Seems like just about no one can pronounce his name. But more and more people want to know about him.
Four months ago, Pete Buttigieg, the 37-year-old mayor of South Bend, Indiana, was a flat line on the political landscape outside of, well, Indiana. But after announcing a presidential exploratory committee in mid-January, he’s everywhere: CNN. Vox. Stephen Colbert. Bill Maher. New York Times. Washington Post. Fox. And CNN again.
While lacking in stature among a Democratic political field strewn with U.S. senators, House members, a former governor, and likely, a former vice president, Buttigieg boasts an impressive resume.
The son of an immigrant from Malta, Buttigieg attended Harvard College around the same time as Facebook founder and fellow millennial Mark Zuckerberg. He received a prestigious Rhodes Scholarship to Oxford University, spent seven months in Afghanistan in the U.S. Navy Reserves as an intelligence analyst and driver and worked as a consultant for McKinsey & Company. Reportedly he speaks seven languages, some of them fluently, including Spanish and Norwegian.
And in 2011, he was elected mayor of his hometown, South Bend, population 100,000.
“People are looking for something completely different,” Buttigieg told HBO talk-show host Maher when discussing his wildfire popularity a few weeks ago. “You could argue that it doesn’t get much different from [President Donald Trump] than a laid back, intellectual, young gay mayor from the Midwest.”
First openly-gay candidate for president
And while he would be the first openly gay candidate for president, recent polling shows that 70 percent of American voters said that wasn’t really an issue for them in deciding who to lead the country.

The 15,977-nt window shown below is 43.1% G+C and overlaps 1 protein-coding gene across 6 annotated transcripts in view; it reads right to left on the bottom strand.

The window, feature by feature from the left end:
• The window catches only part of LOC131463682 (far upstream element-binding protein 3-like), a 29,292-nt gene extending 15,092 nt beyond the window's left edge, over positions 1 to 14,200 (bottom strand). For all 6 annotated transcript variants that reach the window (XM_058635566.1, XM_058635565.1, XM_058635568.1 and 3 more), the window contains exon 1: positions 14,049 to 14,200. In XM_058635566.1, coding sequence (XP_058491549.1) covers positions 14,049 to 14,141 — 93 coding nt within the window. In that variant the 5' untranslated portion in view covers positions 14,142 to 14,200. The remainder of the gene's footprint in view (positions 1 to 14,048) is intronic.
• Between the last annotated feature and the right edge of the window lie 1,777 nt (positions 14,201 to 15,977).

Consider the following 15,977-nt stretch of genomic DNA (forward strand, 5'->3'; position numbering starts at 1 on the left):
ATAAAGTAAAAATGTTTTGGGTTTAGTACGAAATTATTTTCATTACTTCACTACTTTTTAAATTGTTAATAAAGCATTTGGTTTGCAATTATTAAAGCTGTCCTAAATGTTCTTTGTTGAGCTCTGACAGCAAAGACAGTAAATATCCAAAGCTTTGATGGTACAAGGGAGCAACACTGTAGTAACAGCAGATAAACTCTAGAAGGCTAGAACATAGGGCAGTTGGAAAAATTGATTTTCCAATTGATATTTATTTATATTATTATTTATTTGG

That has led Buttigieg to the No. 3 slot in two recent polls — behind former Vice President Joe Biden and Vermont Senator Bernie Sanders — that ask people whom they would vote for if the election were held today. A relatively inexperienced newcomer to national politics, he’s bubbled up among a very large field of very experienced candidates very quickly.
And before formally announcing his candidacy — although Buttigieg has tweeted followers to mark their calendars for April 14 — Buttigieg has raised $7 million so far and assured himself a spot in the Democratic presidential debates that begin in June. By comparison, Sanders raised $18.2 million over the first six weeks of his campaigning while Sen. Kamala Harris of California raised $12 million.
“Pete Buttigieg and his husband [Chasten Glezman Buttigieg] actually have both been able to leverage Twitter and all sorts of social media to help them separate themselves from the rest of this slate of candidates, which is a lot of older folks, a lot of senators, and elected officials who have been around for a little while,” said Leah Askarinam, reporter and political analyst for Inside Elections.
In the checkboxes of qualifications for presidential candidate, Buttigieg seems to light up the words “millennial,” “war in Afghanistan,” “Harvard” and “gay.” Younger voters seem to delight in “Mayor Pete’s” candidacy as “looking more like me” than elder competitors. He talks about climate change and abolishing the electoral college. A devout Catholic, Buttigieg makes going to church sound philosophical and cool rather than predatory.
Trends well with all ages
He trends well with older voters, as well, His youthful exuberance and firm grasp of the issues is appealing not only to younger voters, but older Americans, too, who view him as a fresh breath of air or a brilliant grandson.
But his lack of experience running anything more than a small Midwestern city is a persistent issue during interviews. Wildly popular Stephen Colbert of “The Late Show with Stephen Colbert,” which garners 3.1 million viewers per episode seemed a bit skeptical about a young newcomer becoming leader of the free world.